This Valentine’s Day, Be Financially Open With Your Partner

If you're in a serious relationship, your partner should know where you stand financially before making any major decisions.

02/14/2018 10:27 EST | Updated 02/14/2018 10:40 EST

Couples hiding money secrets from each other is more common than most of us think.

A recent online survey from Credit Canada and the Financial Planning Standards Council found that 34 per cent of respondents kept financial secrets from their current romantic partner.

The most common forms of financial deception included credit card spending sprees, lying about income, making major purchases without informing a partner and hiding a bankruptcy.

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It's sad to think that financial transparency is so difficult, even in our intimate relationships. But it's not surprising, given the overall climate of financial indifference that seems to thrive in Canada.

We've done a lot of research into how reluctant Canadians are to openly talk, and think, about their finances.

Last year, we found that Canadians love comparing flights and hotels, but don't bother comparing their financial options when making making major money decisions such as getting a mortgage. Some 72 per cent of respondents in our survey said they always compare their hotel options before taking a vacation. But when buying a mortgage, only 42 per cent research their choices — a shocking figure for what is often the biggest financial decision a person will ever make.

Canadians also aren't very financial literate, with the majority of Canadians failing a test of 15 basic financial questions we gave to them, even as 64 per cent rated their financial knowledge as "good."

Unfortunately, amidst this financial indifference, many Canadians are struggling with their financial health.

It's clear we need to change, and our romantic relationships are as good a place as any to start.

Statistics Canada has found that for every $1 in disposable income Canadians have, they carry an average of $1.68 in debt. That has made us some of the most indebted people on earth.

It's clear we need to change, and our romantic relationships are as good a place as any to start.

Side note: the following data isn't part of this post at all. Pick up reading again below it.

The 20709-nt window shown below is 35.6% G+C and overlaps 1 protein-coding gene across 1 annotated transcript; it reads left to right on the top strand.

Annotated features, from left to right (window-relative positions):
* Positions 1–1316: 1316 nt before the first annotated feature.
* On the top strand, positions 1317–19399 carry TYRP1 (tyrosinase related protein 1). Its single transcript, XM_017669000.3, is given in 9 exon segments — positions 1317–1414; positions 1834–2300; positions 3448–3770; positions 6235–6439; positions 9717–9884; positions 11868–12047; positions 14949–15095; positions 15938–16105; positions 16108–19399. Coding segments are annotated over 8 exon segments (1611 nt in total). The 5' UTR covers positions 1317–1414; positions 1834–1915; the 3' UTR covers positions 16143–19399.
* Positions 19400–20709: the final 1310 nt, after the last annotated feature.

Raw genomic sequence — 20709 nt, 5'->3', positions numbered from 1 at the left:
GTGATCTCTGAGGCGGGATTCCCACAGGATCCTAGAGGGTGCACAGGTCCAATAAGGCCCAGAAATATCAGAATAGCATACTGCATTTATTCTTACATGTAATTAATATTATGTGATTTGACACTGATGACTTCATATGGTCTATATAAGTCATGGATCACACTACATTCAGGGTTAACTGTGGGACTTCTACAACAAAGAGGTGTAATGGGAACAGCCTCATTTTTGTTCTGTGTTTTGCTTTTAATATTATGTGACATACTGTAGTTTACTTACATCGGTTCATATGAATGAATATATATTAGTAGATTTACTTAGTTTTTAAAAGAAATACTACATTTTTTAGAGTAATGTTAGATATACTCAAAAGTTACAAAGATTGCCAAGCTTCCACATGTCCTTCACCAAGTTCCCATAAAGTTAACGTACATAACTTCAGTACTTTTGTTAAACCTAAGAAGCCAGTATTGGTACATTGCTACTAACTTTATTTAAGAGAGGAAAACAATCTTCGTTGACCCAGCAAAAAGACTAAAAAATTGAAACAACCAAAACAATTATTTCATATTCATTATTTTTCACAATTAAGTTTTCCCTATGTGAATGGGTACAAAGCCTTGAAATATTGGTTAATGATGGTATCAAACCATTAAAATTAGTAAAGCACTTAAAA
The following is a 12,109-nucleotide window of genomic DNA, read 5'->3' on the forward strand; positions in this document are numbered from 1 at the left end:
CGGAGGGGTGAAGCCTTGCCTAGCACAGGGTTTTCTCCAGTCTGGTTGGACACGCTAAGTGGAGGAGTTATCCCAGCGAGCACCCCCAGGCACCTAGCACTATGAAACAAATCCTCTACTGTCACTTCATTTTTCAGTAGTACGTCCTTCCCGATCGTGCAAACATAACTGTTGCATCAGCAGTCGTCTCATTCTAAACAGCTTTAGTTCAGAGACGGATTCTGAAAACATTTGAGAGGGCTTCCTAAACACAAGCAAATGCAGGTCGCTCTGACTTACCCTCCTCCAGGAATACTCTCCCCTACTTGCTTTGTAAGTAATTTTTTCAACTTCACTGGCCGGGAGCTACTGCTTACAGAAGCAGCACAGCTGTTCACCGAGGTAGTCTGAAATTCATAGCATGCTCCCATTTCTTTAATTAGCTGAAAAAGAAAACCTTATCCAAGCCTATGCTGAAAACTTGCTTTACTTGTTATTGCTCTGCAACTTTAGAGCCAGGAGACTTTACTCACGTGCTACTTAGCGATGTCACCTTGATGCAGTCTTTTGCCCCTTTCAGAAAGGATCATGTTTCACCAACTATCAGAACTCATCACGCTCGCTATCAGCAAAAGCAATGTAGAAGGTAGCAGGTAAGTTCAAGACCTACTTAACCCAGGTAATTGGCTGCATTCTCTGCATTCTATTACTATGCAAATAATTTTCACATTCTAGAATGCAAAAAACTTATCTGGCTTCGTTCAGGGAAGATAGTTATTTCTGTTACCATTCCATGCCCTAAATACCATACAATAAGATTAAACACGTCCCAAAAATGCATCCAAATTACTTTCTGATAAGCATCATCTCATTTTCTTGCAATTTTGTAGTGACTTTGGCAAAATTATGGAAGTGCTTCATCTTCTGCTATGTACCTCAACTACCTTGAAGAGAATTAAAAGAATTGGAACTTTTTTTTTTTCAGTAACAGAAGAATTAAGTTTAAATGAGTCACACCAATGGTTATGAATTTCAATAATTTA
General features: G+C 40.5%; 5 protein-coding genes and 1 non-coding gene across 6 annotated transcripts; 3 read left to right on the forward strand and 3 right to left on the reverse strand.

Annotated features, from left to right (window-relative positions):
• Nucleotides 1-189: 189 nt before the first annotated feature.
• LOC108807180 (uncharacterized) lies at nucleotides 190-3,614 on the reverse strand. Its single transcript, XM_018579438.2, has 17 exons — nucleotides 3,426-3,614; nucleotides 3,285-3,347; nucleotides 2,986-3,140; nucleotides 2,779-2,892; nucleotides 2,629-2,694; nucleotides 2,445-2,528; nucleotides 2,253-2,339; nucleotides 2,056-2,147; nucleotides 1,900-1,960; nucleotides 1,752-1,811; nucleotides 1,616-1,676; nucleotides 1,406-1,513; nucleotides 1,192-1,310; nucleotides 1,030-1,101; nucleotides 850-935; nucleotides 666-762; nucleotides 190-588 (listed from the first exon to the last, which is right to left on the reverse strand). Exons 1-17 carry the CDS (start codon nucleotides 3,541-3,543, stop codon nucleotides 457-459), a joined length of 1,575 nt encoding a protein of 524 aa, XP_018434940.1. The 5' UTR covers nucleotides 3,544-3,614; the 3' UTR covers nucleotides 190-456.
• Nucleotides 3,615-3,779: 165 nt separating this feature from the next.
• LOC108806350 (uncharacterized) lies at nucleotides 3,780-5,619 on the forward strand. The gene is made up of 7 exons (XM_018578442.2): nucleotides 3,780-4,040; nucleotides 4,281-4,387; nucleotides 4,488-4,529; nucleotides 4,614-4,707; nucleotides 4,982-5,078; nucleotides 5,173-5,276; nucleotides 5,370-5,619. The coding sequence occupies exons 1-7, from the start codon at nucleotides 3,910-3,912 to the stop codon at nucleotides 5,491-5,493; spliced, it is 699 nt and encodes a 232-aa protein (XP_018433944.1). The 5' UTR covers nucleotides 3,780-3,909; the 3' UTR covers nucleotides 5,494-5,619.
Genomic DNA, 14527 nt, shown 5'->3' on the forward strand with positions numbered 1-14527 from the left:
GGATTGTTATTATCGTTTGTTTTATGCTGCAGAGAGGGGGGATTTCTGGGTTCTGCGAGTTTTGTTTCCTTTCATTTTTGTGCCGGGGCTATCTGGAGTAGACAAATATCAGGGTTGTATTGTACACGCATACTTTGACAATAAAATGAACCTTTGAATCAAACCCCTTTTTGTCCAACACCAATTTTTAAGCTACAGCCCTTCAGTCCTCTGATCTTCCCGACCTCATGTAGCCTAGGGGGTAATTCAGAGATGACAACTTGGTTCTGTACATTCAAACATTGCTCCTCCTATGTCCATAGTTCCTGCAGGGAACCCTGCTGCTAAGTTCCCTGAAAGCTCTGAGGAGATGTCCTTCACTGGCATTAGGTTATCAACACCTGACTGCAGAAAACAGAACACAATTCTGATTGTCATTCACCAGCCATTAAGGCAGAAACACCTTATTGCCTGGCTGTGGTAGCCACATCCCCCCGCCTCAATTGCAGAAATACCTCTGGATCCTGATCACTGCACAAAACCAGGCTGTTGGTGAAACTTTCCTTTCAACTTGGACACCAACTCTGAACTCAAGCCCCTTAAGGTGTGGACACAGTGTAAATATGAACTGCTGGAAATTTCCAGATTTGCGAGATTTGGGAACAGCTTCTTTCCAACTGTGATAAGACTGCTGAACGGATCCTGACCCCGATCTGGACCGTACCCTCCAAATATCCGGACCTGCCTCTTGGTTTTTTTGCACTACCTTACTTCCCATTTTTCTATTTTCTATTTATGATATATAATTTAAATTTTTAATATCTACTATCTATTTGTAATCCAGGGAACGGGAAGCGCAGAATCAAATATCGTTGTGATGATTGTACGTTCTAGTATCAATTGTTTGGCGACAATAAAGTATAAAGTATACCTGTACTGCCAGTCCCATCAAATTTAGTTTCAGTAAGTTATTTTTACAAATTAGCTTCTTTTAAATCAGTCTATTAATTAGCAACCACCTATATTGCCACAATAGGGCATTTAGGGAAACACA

This year, we're encouraging Canadians to be more open about their finances with their partners. Sit down and talk about your debt, your savings and how much you make. Share your credit score with your partner, and learn what theirs is as well, as we find out too late, like when we're declined for a mortgage application.

If you're in a serious relationship, your partner should know where you stand financially. It's when people attempt to hide their finances that they can find themselves with debt loads that spiral out of control or depleted savings.

We're taught to feel a sense of shame if we're struggling financially. It's not easy to admit that you've taken on more debt than you can handle, or that your income can't support the lifestyle you had hoped for you and your partner.

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But it's harmful to hide these things. The Canadian Payroll Association found in a recent survey that half of Canadians are now living paycheque to paycheque. It's concerning to think many of them may be hiding that fact from their partner.

Being honest about your finances and sharing issues like debt, income and credit score can help ease the financial burdens. It can help you start on a path to financial wellness. But it won't happen without being more open.

This Valentine's Day, give the best gift of all: financial transparency. Your partner will thank you.

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